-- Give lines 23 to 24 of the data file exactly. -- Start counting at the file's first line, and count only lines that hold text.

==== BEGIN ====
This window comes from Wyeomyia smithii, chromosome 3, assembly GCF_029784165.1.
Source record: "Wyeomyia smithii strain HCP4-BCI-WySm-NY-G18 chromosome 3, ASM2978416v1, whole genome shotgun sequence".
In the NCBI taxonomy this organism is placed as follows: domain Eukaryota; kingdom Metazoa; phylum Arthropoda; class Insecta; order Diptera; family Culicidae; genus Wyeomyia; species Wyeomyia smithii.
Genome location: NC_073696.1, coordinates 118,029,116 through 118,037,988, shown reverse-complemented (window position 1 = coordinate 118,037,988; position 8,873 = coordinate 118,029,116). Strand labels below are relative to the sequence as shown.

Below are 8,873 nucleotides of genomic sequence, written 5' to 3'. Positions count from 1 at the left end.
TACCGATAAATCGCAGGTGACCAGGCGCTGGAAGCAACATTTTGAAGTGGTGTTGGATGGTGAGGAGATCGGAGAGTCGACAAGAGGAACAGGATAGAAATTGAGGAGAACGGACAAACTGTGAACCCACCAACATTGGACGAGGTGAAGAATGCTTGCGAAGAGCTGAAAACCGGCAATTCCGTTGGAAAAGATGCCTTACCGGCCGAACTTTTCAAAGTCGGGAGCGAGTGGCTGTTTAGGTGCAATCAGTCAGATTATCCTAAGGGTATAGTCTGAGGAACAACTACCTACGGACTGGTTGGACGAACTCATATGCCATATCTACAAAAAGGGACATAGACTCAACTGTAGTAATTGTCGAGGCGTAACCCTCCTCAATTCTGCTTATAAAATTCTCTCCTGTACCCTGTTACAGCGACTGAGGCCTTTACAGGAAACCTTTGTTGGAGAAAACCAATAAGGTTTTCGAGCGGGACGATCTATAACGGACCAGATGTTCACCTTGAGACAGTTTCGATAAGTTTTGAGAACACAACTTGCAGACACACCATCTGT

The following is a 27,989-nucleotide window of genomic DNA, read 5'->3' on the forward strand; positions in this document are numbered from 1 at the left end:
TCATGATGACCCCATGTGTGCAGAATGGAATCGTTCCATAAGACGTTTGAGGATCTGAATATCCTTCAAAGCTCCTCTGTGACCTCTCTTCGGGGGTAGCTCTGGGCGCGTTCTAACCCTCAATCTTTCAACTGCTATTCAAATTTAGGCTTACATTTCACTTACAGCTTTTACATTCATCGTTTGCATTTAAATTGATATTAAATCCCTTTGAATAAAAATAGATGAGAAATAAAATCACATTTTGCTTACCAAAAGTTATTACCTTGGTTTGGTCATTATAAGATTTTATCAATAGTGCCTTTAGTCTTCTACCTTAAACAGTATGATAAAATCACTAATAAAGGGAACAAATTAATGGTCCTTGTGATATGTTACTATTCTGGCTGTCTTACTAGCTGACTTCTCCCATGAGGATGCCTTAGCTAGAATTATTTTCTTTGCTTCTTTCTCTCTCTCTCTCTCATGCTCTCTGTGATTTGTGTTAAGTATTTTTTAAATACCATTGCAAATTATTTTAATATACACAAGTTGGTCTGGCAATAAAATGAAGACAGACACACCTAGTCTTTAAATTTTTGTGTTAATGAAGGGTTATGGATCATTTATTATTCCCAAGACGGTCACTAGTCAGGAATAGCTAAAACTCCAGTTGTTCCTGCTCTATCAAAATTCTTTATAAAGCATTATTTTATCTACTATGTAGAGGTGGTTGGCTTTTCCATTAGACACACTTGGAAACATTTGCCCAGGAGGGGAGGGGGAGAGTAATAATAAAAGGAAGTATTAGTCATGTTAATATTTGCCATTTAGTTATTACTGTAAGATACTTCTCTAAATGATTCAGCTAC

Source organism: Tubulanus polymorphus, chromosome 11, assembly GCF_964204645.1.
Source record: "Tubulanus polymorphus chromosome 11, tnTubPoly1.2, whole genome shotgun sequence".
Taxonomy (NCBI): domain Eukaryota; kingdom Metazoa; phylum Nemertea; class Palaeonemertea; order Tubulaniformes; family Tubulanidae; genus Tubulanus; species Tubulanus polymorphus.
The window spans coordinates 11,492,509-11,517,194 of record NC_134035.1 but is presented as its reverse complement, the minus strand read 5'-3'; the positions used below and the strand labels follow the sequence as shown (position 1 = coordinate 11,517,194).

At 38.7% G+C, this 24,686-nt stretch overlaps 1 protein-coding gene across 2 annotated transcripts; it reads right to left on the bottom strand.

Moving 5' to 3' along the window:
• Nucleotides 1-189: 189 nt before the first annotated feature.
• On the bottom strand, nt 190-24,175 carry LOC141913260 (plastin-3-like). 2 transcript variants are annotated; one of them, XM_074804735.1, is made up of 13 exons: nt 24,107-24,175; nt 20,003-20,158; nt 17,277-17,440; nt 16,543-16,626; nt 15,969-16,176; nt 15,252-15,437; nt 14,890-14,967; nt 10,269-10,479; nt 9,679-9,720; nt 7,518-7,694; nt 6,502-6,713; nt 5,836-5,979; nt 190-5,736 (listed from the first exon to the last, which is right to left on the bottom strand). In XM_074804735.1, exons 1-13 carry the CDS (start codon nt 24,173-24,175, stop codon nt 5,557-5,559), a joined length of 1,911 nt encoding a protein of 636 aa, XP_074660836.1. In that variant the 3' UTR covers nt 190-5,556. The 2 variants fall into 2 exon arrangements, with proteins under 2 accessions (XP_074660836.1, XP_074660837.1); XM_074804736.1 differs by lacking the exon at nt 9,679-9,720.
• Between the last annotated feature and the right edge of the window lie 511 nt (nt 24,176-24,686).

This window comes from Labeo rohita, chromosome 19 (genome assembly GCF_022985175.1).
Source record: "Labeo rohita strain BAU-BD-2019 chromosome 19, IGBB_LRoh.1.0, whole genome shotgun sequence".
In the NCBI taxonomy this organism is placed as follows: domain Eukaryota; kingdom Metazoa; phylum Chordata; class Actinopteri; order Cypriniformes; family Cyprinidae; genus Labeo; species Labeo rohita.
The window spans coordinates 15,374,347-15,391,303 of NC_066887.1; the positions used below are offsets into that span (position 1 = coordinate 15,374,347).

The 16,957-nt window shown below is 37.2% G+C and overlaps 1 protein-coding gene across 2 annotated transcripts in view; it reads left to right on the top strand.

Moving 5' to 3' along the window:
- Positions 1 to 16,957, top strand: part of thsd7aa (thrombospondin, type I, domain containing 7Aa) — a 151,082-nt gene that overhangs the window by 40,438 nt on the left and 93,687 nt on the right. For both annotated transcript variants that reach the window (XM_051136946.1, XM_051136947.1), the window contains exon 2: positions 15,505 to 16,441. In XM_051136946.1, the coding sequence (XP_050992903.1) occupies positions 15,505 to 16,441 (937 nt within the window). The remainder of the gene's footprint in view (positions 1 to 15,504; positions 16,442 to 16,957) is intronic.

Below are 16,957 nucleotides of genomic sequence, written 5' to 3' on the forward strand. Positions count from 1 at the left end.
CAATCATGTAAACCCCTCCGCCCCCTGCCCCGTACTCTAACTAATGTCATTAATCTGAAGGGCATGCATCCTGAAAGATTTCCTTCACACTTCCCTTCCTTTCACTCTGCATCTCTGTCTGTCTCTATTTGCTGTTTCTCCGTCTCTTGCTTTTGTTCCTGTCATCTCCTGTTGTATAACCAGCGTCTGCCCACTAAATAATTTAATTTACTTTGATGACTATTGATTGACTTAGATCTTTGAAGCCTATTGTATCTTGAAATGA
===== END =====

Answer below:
Moving 5' to 3' along the window:
- Positions 1 to 16,957, top strand: part of thsd7aa (thrombospondin, type I, domain containing 7Aa) — a 151,082-nt gene that overhangs the window by 40,438 nt on the left and 93,687 nt on the right. For both annotated transcript variants that reach the window (XM_051136946.1, XM_051136947.1), the window contains exon 2: positions 15,505 to 16,441. In XM_051136946.1, the coding sequence (XP_050992903.1) occupies positions 15,505 to 16,441 (937 nt within the window). The remainder of the gene's footprint in view (positions 1 to 15,504; positions 16,442 to 16,957) is intronic.